New Terrains of Conflict in the Digital Era

by Marwa Fatafta

Almost a decade ago, the internet was celebrated as one of history’s greatest liberation tools. People have unparalleled access to information and a greater deal of freedom to express themselves without fear of censorship or reprisal. This enthusiasm was short-lived, however. Today’s internet is heaving with hate speech, censorship, fake news, misinformation, and all forms of extremism. Governments have tightened their grip on digital spaces, and tech companies have grown into nontransparent empires with immense influence on the world’s politics, economies, and societies. These changes have brought forward new terrains of conflict and have redefined the relationship between the citizen and the state.

New Hopes and New Battles

The Arab revolutions of 2011 are often used as a classic example to demonstrate the extent to which social media and other information and communications technologies have fundamentally changed the nature of political participation and collective action. At the dawn of the digital era, political participation was freed from being led by centralized mortar-and-brick organizations. People can communicate, coordinate, and create decentralized networks with others at no cost, an ability which was exclusive to formal organizations in the past such as non-profit organizations, community centers, religious institutions and political parties. At no time in history had people gained such great access to information and abundant opportunities to speak up and engage in public affairs.

Realizing what is at hand, governments have also turned their eyes to social media to utilize it for their own interests. What used to be celebrated as unfiltered and free virtual spaces have become a place for government monitoring and surveillance, censorship and crackdown on free speech and all forms of political and social dissent. Freedom House’s latest report on the status of internet freedoms around the world shows a dramatic increase in government physical and digital attacks on journalists, bloggers, activists and netizens in general, rising levels of state censorship on online free speech, and an overall decline in internet freedoms worldwide.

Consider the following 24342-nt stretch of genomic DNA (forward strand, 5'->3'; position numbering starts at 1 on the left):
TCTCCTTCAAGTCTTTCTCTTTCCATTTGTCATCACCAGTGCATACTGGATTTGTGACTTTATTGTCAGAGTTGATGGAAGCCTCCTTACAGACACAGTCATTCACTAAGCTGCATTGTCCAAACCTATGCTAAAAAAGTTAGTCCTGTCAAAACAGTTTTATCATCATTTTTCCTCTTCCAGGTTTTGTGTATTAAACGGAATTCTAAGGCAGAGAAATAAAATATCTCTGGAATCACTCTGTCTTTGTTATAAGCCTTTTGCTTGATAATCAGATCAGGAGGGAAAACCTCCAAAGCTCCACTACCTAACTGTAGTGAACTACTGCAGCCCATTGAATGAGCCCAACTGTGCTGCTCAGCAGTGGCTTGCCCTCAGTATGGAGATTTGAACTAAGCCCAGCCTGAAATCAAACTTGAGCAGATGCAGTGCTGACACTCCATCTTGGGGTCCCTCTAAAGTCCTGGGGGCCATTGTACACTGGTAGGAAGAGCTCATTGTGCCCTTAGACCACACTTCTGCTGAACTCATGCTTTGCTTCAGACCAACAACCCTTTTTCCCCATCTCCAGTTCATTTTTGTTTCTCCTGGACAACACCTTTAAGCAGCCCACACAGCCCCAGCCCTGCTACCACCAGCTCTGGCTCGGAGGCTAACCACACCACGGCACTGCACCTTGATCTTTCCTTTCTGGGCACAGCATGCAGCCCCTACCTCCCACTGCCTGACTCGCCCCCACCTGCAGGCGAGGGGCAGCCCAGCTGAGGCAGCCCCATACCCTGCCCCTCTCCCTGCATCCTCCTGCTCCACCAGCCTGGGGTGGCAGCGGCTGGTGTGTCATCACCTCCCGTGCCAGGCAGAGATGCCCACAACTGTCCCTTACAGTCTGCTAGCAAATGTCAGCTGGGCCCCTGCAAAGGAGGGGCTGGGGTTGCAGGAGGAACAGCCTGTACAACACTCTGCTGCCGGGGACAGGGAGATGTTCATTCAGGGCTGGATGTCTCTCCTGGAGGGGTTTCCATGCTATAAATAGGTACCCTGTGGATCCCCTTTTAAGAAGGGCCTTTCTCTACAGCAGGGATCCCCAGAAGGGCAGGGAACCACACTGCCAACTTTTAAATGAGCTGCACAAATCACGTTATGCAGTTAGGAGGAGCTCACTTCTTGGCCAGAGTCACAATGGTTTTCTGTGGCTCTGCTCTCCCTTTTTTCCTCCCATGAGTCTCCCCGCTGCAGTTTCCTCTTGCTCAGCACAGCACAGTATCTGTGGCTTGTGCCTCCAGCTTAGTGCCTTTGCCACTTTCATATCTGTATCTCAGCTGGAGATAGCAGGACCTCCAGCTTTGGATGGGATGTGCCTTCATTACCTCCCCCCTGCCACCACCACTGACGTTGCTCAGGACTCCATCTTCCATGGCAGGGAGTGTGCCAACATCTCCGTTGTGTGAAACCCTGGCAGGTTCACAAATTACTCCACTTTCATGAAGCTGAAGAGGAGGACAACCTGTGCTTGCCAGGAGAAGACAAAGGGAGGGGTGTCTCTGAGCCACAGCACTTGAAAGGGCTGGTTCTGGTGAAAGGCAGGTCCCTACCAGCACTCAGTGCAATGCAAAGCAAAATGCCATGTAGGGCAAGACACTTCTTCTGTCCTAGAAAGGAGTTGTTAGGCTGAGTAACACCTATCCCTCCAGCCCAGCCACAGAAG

New Terrains of Conflict

The recent spread of misinformation, fake news, hate speech, and extremism on the internet presented new terrains of conflict where digital rights are systematically compromised and violated under the pretext of safeguarding national security and public order. A quick survey of Arab states, for instance, shows how governments are using draconian anti-terrorism laws and cybercrime laws to crackdown on political dissent and free speech online under the pretext of fighting terrorism and preserving public order and values.

The controversial use of predictive policing, which uses data analytics and algorithms to forecast when and where a crime might occur, makes a case in point. Police departments and law enforcement agencies in countries like the US and Germany, for instance, use these programmes to nip crime in the bud – to predict it and consequently prevent it from happening. For law enforcement, this is ideal. But in reality, predictive policing technologies violate basic human rights and foster existing bias and discrimination against already targeted groups. A research that applied predictive policing algorithms to drug crime data in Oakland for example, found that the algorithm recommended police be deployed exclusively to neighbourhoods with low-income black residents. These neighbourhoods are already under heavy police scrutiny for drug crime. Not only does predictive policing reinforce existing bias and criminalize already scrutinized groups, but it also flips the entire law enforcement logic upside down. Contrary to the presumption of innocence principle, one is considered guilty unless proven innocent.